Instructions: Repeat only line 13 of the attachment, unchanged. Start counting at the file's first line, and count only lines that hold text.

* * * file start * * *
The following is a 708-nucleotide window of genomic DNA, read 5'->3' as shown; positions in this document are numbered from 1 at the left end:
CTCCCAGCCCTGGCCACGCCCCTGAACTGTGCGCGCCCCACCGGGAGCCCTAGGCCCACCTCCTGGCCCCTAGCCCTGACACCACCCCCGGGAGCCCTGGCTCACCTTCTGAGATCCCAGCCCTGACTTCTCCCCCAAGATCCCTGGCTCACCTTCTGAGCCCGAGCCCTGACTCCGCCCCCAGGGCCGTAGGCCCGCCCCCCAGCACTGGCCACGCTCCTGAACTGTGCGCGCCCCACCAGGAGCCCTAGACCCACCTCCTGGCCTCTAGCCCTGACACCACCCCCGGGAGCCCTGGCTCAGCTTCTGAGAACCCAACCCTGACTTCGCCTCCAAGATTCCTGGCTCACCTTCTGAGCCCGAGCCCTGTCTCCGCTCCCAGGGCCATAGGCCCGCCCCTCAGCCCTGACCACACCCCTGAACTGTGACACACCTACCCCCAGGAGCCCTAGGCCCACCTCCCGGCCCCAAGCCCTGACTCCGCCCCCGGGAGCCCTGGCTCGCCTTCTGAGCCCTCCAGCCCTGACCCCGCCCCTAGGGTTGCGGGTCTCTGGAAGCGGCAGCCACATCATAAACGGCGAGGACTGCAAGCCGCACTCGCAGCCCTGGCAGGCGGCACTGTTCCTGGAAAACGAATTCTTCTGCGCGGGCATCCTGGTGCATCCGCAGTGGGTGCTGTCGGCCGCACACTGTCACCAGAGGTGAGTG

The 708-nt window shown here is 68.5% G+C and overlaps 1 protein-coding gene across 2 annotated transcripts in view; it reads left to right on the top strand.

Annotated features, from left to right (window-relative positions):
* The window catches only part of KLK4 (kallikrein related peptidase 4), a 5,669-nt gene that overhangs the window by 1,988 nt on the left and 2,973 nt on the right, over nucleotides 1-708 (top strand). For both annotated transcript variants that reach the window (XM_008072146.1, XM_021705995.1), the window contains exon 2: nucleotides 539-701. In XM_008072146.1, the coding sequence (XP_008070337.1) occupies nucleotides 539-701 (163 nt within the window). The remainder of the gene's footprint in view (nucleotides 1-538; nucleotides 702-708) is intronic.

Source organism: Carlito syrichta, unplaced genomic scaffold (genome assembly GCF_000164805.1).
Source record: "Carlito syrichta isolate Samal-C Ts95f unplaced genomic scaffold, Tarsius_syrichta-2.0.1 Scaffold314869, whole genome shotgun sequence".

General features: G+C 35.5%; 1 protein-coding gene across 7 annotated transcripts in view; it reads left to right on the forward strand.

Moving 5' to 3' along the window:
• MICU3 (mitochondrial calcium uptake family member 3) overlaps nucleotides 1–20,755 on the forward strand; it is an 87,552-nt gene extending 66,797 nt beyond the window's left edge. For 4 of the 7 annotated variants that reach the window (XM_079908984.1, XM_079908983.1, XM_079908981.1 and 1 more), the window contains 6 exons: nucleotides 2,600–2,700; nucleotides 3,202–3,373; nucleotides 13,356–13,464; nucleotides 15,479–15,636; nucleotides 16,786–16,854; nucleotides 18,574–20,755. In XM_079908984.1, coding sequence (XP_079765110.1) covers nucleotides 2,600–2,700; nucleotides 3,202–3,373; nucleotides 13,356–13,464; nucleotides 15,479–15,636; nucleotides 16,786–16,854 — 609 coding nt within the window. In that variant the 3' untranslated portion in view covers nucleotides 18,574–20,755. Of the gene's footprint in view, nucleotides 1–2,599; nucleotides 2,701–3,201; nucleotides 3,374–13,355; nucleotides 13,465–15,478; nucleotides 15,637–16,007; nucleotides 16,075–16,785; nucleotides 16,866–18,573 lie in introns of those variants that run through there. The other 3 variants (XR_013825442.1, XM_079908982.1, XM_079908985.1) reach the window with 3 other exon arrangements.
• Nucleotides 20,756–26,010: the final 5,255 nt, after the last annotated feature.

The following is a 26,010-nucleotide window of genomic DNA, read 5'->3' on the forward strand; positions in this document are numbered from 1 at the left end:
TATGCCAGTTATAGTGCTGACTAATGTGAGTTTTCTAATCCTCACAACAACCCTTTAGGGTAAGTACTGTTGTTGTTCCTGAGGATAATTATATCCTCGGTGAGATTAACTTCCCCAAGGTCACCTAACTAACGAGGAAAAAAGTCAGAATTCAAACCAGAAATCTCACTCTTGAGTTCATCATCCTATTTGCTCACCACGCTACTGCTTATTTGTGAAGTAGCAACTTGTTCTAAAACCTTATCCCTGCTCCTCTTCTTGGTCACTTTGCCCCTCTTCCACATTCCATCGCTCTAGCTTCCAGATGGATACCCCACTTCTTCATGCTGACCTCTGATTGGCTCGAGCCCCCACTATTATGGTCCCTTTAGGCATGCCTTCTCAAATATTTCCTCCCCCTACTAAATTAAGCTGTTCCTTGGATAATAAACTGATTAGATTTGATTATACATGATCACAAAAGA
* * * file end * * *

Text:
TATGCCAGTTATAGTGCTGACTAATGTGAGTTTTCTAATCCTCACAACAACCCTTTAGGGTAAGTACTGTTGTTGTTCCTGAGGATAATTATATCCTCGGTGAGATTAACTTCCCCAAGGTCACCTAACTAACGAGGAAAAAAGTCAGAATTCAAACCAGAAATCTCACTCTTGAGTTCATCATCCTATTTGCTCACCACGCTACTGCTTATTTGTGAAGTAGCAACTTGTTCTAAAACCTTATCCCTGCTCCTCTTCTTGGTCACTTTGCCCCTCTTCCACATTCCATCGCTCTAGCTTCCAGATGGATACCCCACTTCTTCATGCTGACCTCTGATTGGCTCGAGCCCCCACTATTATGGTCCCTTTAGGCATGCCTTCTCAAATATTTCCTCCCCCTACTAAATTAAGCTGTTCCTTGGATAATAAACTGATTAGATTTGATTATACATGATCACAAAAGA